Aston Villa are poised to have more England representatives at South Africa 2010 next month than they have boasted in any of the previous tournaments in the World Cup’s 80-year history.

James Milner, Emile Heskey and Stephen Warnock are still in contention for a place on the plane when Fabio Capello trims his provisional 30-man group to a final 23 on Tuesday.

And even if one of the trio misses the cut – with Warnock the most likely victim – then Villa still stand to eclipse their previous tally of claret and blues in a Three Lions’ World Cup squad.

Remarkably, our national team has never featured more than one Villa player at a time at football’s most prestigious tournament.

For the first 52 years of the World Cup, which began in 1930, Villa did not have a single representative, although in fairness to the club, England did not even enter the competition until 1950.

Peter Withe was the first to get a call-up, but he failed to kick a ball, while Steve Hodge, David Platt, Gareth Southgate and Darius Vassell are the only Villa lions to pull on the famous Three Lions shirt on the game’s biggest stage.

Less than a month earlier the wristband-wearing striker was the king of the continent when his winner secured Villa’s historic European Cup final triumph over Bayern Munich in Rotterdam.

But Withe was restricted to a watching brief in 1982, as Ron Greenwood’s England beat France, Czechoslovakia and Kuwait before goalless draws with Spain and West Germany cost them a semi-final place.

Having waited for more than half-a-century to see Villa’s first World Cup player, the claret and blues only had to wait another four years for the second.

By that time, however, Steve Hodge had irreparably damaged his relationship with the Villa Park faithful by touting for a transfer during Villa’s depressing relegation from the First Division.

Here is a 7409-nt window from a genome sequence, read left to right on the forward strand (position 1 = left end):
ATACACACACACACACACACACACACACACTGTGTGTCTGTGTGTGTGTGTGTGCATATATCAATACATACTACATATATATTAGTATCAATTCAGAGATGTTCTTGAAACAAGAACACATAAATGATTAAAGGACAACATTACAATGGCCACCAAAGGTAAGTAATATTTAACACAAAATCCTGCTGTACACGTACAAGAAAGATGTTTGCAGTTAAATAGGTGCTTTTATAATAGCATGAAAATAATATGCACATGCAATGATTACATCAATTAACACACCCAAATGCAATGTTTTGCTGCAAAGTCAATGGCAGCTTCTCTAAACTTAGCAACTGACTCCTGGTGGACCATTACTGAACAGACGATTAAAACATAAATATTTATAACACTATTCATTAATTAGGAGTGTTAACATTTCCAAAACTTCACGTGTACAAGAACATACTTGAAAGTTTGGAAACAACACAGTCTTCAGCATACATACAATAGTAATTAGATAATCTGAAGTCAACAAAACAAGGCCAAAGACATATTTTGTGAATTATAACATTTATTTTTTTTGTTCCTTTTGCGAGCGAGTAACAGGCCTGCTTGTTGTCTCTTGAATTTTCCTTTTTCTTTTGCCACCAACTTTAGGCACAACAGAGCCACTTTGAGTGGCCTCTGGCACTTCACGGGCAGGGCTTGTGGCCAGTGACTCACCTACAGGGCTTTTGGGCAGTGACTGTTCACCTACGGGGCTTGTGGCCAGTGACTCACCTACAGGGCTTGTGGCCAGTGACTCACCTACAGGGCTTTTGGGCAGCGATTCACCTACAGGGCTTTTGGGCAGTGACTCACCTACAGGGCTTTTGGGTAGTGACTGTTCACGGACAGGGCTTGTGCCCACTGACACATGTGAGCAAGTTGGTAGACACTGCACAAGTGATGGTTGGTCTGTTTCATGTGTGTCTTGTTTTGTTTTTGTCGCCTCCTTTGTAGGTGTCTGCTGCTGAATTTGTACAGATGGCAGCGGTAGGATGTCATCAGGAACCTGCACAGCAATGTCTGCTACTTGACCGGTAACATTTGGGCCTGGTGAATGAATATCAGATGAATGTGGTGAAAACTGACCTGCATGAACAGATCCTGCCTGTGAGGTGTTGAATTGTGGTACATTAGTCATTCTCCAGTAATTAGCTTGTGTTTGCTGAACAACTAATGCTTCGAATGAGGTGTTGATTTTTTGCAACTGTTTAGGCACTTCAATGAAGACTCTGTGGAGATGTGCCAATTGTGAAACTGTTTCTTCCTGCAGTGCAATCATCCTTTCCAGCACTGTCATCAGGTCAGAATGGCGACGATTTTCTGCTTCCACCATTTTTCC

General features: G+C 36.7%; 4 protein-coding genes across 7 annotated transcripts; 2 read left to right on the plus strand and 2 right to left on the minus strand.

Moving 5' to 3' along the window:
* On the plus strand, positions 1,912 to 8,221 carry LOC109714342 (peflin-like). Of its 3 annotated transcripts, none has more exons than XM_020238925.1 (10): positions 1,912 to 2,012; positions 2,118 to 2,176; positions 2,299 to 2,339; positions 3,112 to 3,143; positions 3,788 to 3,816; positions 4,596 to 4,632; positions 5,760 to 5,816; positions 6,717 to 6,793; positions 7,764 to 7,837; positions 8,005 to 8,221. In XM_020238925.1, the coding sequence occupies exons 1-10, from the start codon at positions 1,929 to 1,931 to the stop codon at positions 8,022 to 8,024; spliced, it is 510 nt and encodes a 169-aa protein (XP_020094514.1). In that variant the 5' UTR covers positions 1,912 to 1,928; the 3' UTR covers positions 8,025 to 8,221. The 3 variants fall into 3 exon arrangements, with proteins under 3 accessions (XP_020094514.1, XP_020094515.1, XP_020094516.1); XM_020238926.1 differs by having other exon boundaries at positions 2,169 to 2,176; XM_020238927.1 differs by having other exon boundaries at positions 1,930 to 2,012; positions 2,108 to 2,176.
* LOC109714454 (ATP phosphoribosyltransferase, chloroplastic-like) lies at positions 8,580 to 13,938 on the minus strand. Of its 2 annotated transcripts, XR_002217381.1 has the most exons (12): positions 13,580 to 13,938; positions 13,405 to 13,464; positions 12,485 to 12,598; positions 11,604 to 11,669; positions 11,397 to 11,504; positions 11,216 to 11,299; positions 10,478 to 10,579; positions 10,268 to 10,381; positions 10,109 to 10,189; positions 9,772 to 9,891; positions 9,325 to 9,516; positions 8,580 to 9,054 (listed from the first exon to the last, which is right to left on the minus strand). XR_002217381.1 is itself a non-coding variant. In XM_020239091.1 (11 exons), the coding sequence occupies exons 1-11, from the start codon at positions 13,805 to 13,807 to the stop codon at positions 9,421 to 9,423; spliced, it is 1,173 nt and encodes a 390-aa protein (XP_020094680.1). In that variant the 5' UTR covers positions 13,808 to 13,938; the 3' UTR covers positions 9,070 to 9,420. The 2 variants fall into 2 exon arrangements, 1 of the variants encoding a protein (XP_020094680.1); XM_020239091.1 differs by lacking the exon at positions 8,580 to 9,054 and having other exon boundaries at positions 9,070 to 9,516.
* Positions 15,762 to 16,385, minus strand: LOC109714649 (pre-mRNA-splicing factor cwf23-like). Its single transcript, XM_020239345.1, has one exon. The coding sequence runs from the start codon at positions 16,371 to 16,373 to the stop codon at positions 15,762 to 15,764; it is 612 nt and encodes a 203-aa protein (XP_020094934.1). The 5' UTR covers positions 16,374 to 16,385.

Even so, Hodge was the first player from the club to play in the World Cup as Bobby Robson’s team made it to the quarter-finals.

He was a 79th minute substitute for Bryan Robson in the 1-0 defeat to Portugal and replaced the skipper after just four minutes of the goalless draw with Morocco.

With Robson ruled out with an ongoing shoulder problem, Hodge started the next three games including 3-0 wins over Poland and Paraguay and the infamous 2-1 last-eight defeat to Argentina.

He even played an unwitting part in one of the most controversial moments in World Cup history when he deflected Jorge Valdano’s cross and Diego Maradona punched the ball in.

The goalscoring midfielder’s call up meant Villa were represented for their third successive World Cup. Like Hodge, Platt had to rely on an injury to captain Bryan Robson for his first involvement in the tournament, stepping off the bench in the second group game – a scoreless stalemate with Holland.

Platt was back on the bench for the 1-0 victory over Egypt – this time replacing Chris Waddle – but his next cameo catapulted him to national hero status.

With the match against Belgium a minute away from a penalty shoot-out, Platt, on for former Villa battler Steve McMahon after 71 minutes, fired England into the quarter-finals with one of the World Cup’s greatest goals.

He watched Paul Gascoigne’s floated free-kick drop over his shoulder before steering in an exquisite volley. The goal earned him a start in the quarter-final against Cameroon and he opened the scoring in a thrilling 3-2 win.

But despite starting the semi-final against Germany and scoring his penalty in the shoot-out, Platt could not prevent Robson’s England suffering more heartbreak.

With England failing to qualify for USA 94 – sadly, there was another Villa link with Graham Taylor in charge – it was 1998 before a Villa player was back in World Cup action with the Three Lions.

Southgate, fresh from his semi-final penalty shoot-out misery against Germany in Euro 96, was flying the flag for Villa at France 98. He played the first game as England kicked off with a 2-0 victory over Tunisia, but lost his place to Gary Neville for the 2-1 defeat to Romania and 2-0 victory over Colombia.

Southgate made another appearance, albeit as a substitute, when he replaced Graeme Le Saux in the dramatic last-16 clash against Argentina. But despite his 71st minute introduction he was unable to stop the Three Lions crashing out after extra-time and penalties.

By the time the 2002 World Cup finals ticked round Sven Goran Eriksson was in charge of England and Vassell was one of his favourite players.

He played 73 minutes of the 1-1 draw against Sweden before being replaced by Joe Cole. He lost his place to Emile Heskey as a David Beckham penalty beat Argentina in the second game.

Vassell came on as a 77th minute substitute for Michael Owen in the 0-0 draw against Nigeria.

The Birmingham-born forward did not leave the bench as England swept aside Denmark 3-0 in the first knockout match. He also replaced Owen 78 minutes into the 2-1 quarter final defeat to Brazil.

Read the article on Birmingham Post